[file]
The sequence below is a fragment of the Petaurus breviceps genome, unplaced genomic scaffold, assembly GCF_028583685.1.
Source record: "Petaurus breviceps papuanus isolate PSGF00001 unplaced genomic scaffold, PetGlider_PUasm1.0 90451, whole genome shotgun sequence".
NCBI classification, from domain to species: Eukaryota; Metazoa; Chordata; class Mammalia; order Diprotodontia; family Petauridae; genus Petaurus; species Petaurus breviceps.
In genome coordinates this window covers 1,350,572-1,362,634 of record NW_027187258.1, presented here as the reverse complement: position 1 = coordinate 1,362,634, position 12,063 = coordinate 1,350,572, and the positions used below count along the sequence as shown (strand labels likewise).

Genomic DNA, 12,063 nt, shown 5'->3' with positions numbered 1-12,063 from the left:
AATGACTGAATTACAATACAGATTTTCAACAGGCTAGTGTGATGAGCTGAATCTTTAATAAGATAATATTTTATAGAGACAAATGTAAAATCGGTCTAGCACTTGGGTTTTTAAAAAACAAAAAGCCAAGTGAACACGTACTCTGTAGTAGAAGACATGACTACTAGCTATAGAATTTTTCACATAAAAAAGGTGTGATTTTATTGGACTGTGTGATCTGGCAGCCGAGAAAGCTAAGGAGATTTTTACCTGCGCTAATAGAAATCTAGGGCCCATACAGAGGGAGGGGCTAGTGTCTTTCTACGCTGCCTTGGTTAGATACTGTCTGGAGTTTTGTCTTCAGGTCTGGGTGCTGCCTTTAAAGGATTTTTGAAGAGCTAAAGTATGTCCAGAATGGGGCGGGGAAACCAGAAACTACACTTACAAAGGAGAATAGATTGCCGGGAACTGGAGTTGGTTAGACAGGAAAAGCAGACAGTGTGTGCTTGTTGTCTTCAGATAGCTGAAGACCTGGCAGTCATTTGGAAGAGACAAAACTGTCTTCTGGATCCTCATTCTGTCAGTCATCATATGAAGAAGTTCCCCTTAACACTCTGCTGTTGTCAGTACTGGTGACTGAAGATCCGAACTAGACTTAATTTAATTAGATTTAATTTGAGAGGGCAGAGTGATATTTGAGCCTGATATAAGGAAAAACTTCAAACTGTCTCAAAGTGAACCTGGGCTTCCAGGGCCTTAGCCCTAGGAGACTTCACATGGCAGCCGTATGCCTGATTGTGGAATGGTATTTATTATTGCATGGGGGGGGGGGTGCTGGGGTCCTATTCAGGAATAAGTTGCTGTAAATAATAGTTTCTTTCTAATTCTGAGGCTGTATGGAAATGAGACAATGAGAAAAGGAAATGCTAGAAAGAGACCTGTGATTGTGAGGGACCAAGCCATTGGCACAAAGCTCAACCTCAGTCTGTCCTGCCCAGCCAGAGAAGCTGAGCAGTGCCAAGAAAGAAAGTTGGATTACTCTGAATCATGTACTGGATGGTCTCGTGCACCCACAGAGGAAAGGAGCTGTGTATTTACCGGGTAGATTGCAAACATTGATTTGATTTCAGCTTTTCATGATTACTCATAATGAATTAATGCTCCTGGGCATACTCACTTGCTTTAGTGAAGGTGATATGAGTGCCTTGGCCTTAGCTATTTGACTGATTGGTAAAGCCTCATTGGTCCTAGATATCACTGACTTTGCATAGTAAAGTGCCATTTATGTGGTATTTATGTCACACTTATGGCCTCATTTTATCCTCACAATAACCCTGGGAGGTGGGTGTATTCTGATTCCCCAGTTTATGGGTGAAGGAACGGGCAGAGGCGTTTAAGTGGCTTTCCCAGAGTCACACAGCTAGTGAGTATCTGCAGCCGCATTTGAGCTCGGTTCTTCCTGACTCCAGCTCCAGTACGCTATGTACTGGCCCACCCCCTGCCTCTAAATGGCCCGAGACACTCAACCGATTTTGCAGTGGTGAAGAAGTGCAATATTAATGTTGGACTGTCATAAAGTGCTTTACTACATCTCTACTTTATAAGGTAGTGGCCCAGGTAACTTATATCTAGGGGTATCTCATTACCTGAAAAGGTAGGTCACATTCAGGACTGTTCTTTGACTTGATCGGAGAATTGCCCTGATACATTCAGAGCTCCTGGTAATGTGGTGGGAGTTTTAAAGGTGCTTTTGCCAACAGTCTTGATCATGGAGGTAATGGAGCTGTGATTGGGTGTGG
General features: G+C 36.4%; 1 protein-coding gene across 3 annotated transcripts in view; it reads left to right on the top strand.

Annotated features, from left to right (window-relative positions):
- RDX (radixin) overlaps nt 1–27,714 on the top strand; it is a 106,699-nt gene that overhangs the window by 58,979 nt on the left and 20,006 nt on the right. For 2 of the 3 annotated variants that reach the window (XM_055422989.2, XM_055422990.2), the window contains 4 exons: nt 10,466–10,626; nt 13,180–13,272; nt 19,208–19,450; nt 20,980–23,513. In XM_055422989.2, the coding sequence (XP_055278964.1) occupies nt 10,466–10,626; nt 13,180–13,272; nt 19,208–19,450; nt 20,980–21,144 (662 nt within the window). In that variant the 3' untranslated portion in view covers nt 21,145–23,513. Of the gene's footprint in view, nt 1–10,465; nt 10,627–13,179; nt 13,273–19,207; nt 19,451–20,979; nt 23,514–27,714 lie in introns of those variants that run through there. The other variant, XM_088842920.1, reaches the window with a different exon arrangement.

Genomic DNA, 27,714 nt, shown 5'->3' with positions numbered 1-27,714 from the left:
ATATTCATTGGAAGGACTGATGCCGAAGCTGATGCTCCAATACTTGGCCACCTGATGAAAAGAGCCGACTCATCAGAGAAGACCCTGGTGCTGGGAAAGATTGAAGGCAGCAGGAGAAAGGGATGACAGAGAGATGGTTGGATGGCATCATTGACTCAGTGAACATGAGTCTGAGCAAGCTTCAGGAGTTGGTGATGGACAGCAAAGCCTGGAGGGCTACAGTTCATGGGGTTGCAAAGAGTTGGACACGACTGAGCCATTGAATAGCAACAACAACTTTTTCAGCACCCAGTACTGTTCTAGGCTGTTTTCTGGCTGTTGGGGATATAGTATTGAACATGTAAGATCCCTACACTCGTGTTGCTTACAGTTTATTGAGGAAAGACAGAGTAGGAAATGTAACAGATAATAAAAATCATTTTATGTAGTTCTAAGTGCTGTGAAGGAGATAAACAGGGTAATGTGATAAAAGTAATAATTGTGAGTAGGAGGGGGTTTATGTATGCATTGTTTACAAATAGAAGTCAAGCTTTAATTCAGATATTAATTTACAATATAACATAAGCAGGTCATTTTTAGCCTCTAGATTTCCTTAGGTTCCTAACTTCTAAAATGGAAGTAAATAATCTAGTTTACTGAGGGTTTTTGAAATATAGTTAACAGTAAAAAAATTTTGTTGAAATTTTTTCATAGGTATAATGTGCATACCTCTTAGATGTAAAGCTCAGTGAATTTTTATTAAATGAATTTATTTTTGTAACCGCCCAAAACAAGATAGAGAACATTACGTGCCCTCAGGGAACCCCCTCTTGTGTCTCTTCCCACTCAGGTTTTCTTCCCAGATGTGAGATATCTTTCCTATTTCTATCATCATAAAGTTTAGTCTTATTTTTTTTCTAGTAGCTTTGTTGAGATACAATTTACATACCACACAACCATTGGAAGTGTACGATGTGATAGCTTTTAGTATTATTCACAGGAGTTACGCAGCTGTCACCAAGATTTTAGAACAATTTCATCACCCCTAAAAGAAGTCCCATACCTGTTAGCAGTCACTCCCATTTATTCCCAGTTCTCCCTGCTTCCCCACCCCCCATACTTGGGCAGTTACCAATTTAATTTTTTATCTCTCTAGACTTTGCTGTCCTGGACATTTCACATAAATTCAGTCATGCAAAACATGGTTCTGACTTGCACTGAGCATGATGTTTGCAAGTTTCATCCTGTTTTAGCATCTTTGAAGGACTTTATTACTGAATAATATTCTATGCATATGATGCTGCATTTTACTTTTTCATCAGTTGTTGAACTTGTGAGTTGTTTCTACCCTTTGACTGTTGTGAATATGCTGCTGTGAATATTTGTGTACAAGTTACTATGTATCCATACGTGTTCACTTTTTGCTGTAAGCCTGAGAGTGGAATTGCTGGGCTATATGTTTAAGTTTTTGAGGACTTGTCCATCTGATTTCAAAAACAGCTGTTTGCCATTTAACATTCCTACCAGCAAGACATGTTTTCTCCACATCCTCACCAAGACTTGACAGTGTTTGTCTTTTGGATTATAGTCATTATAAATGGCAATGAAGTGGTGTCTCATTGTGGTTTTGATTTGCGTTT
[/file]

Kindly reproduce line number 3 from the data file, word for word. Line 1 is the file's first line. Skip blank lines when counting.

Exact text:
NCBI classification, from domain to species: Eukaryota; Metazoa; Chordata; class Mammalia; order Diprotodontia; family Petauridae; genus Petaurus; species Petaurus breviceps.